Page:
Origin, classification and history
F.C.I classification: Group 6 - hounds and dogs by blood trail.
Bassets are considered follow dogs, although many inexperienced people often confuse them with dachshunds who are a completely different thing, being den dogs. They have a relatively recent origin. This particular breed was bred and selected to meet certain conditions of a particular job. The reduced size of this dog has significant advantages in its use. Even if his sense of smell is not the most powerful and his speed is moderate, this dog was used for hunting in not very large soils. It is a breed that in the hunting field cannot compete with larger breeds, such as the "Italian Hound" or the "Bracco", in fact it is never used in hunting alone but always in the suits of different subjects. There are two varieties of this breed, always from the same original strain. One variety was selected by Count Le Coulteulx in Artois and is the "Basset Normand, the other variety was selected by Lane in Flanders and is called" Artesian ", but there are so few differences that have been crossed in the past. More times.
Basset Artésien-Normand small dog and size, aberrant anacolimorphic Dachshund, dolichocephalus. It is morphologically classified as a braccoid. It is a long dog, longer than its size actually implies, well placed. The structure is solid, with a fairly dry musculature, of the right bone in relation to the size.
It is a breed that surprises everyone who owns it. From his appearance he looks like a delicate dog, but the appearance is deceiving in this case, in fact it is a fairly resistant breed. If he is trained daily, he is able to withstand long walks and hard work tests. It is a breed suitable for small game, although today few people use it for this purpose. He is a very affectionate dog with his owner and very suitable for being together with family and children. Also suitable for living with other animals. When taken on a hunt he takes on an incredible ferocity with his prey and shows exceptional courage. Always loyal and sufficiently obedient.
Basset Artésien-Normand (photo www.wildpromotie.nl)
Basset Artésien-Normand (photo www.bassetartesiennormand.nl)
Height: varies from 26 cm to 36 cm at the withers.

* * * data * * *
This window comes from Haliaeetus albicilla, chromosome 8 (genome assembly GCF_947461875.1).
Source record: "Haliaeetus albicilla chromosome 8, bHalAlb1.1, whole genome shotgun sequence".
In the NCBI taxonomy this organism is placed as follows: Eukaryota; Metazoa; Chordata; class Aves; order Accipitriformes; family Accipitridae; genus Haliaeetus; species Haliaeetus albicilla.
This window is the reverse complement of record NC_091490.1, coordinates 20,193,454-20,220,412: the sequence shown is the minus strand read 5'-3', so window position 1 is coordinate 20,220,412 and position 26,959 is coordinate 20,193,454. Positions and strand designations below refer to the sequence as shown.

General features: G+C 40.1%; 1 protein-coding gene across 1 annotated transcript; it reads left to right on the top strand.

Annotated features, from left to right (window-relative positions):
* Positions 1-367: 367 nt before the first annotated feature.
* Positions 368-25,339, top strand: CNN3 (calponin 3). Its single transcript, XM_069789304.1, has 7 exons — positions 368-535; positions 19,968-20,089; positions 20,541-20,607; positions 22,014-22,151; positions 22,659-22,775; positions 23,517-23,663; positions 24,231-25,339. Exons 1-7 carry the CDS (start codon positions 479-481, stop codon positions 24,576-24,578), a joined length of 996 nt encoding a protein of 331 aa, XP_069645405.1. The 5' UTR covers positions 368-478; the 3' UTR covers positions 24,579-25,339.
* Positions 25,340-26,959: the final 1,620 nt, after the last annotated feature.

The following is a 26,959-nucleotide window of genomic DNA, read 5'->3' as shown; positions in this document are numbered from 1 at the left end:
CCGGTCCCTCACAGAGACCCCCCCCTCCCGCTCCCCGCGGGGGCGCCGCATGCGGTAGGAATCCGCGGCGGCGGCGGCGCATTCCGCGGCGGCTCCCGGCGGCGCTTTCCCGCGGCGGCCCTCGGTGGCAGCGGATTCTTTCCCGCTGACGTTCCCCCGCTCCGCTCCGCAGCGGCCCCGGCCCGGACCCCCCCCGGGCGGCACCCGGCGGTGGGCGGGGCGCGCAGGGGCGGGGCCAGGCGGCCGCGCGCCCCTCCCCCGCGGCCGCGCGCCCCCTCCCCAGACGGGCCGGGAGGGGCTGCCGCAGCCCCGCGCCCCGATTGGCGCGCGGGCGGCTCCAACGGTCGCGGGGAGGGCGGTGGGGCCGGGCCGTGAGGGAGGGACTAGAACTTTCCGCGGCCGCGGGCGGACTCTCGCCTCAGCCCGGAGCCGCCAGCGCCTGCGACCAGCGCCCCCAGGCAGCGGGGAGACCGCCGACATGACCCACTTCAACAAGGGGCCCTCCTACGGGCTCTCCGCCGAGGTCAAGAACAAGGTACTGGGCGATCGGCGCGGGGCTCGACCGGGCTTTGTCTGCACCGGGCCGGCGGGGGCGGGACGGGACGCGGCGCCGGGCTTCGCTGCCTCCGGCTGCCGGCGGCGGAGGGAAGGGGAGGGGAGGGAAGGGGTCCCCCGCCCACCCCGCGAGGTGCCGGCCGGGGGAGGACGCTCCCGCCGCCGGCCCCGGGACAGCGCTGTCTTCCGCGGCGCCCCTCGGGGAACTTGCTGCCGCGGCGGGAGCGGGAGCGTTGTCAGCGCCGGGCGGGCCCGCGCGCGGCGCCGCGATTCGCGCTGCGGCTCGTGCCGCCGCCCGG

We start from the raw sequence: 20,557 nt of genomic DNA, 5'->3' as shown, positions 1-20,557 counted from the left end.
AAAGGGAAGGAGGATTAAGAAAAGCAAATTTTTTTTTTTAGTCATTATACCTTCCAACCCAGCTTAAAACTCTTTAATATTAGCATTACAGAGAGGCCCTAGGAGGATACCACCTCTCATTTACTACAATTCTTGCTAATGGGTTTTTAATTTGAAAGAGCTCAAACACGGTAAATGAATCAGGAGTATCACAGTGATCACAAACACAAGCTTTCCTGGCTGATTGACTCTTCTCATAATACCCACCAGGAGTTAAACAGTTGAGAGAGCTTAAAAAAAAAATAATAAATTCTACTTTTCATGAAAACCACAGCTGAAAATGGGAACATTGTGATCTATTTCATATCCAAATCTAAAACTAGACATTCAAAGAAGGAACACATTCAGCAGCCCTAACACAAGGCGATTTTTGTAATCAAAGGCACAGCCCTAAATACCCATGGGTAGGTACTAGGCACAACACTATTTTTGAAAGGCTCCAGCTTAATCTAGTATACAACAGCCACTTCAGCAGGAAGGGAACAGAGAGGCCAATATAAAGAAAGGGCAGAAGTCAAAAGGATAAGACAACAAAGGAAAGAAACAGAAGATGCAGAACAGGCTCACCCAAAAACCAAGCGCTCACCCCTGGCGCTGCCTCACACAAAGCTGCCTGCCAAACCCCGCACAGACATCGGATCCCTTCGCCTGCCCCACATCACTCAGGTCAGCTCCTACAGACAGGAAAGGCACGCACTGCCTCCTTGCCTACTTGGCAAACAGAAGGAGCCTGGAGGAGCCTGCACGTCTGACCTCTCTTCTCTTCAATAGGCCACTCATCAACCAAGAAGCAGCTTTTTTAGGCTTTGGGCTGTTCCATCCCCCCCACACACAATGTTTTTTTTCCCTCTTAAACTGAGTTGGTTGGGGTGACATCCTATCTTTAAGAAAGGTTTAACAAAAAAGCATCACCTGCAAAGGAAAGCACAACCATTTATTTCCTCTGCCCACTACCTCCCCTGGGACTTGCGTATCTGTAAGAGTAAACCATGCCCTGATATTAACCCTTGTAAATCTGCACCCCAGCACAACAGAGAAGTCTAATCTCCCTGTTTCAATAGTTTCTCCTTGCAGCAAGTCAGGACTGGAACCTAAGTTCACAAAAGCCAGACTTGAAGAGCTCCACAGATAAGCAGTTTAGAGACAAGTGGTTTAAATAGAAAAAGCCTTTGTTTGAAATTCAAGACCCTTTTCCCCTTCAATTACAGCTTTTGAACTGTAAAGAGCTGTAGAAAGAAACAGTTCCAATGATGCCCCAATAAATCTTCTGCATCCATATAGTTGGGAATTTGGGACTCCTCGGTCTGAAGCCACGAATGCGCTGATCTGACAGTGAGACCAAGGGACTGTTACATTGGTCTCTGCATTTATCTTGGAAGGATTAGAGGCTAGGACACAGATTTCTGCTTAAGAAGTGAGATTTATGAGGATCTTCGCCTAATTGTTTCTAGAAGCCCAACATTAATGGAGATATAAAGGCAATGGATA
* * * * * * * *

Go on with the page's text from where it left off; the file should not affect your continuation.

Weight: varies from 13 to 16 kg.
Trunk: thorax with a prominent sternum, the chest moderately descended, but broad and rounded. The ribs are round, compensating for their lack of depth with their convexity. The back is broad and well supported. The kidney slightly arched. The hips are somewhat oblique with a slight inclination to the rump. The side is down and full.
Head and muzzle: dome-shaped, of medium width, cheeks formed not by a complex of muscles, but only for the skin that draws us one or two folds. Overall, the head must have a rather gaunt appearance. The skull with nose-frontal fall marked without exaggerations. The occipital apophysis is sometimes apparent. The nasal bridge is of medium length, quite wide, slightly convex ahead of the nose.
Truffle: black and broad, a little forward with respect to the lips; the nostrils are wide open.
Teeth: regularly aligned and complete in number and development.
Neck: quite long, with a little dewlap, but always without exaggeration.
Ears: attached as low as possible, never above the eye line, tight at the attack, well curled, soft, very long ends, reaching at least the length of the muzzle and ending rather at the tip.
Eyes: large, dark, calm and serious gaze. The lower conjunctiva sometimes appears.
Limbs: forelimbs short, thick, twisted or half-twisted or a little less than half-twisted, provided they have a sufficiently visible, but never deformed, torsion principle. The front limbs often present under the articulation of the carpus, i.e. on the metacarpals, several folds of skin. The thighs are well padded and muscular, they must form an almost spherical mass with the croup. The hocks are slightly folded and strong. Feet laid straight, the toes are outlined without any differences, so that they rest well on the ground.
Pace: calm, but casual.
Musculature: fairly dry, but evident.
Tail: well attached, rather long, strong at the root and progressively thinned. Sometimes carried like a saber, but never hanging on the back, not herringbone.
Hair: satin, short and closed, without being too fine.
Allowed colors: tricolor or white and orange, two-tone. The tricolor dogs must be largely stained with fawn on the head, with coat or spots, both black, and hare gray or badger hair, shaded with fawn at their end.
Most common defects: non-standard measures, deviated jaw, lack of premolars, flat head, enognatism, wide forehead, flat ears, elbows out, flat feet, too long tail, twisted tail, closed hocks, flat thighs, deformed front limbs, incorrect movement, legs straight.
curated by Vinattieri Federico - www.difossombrone.it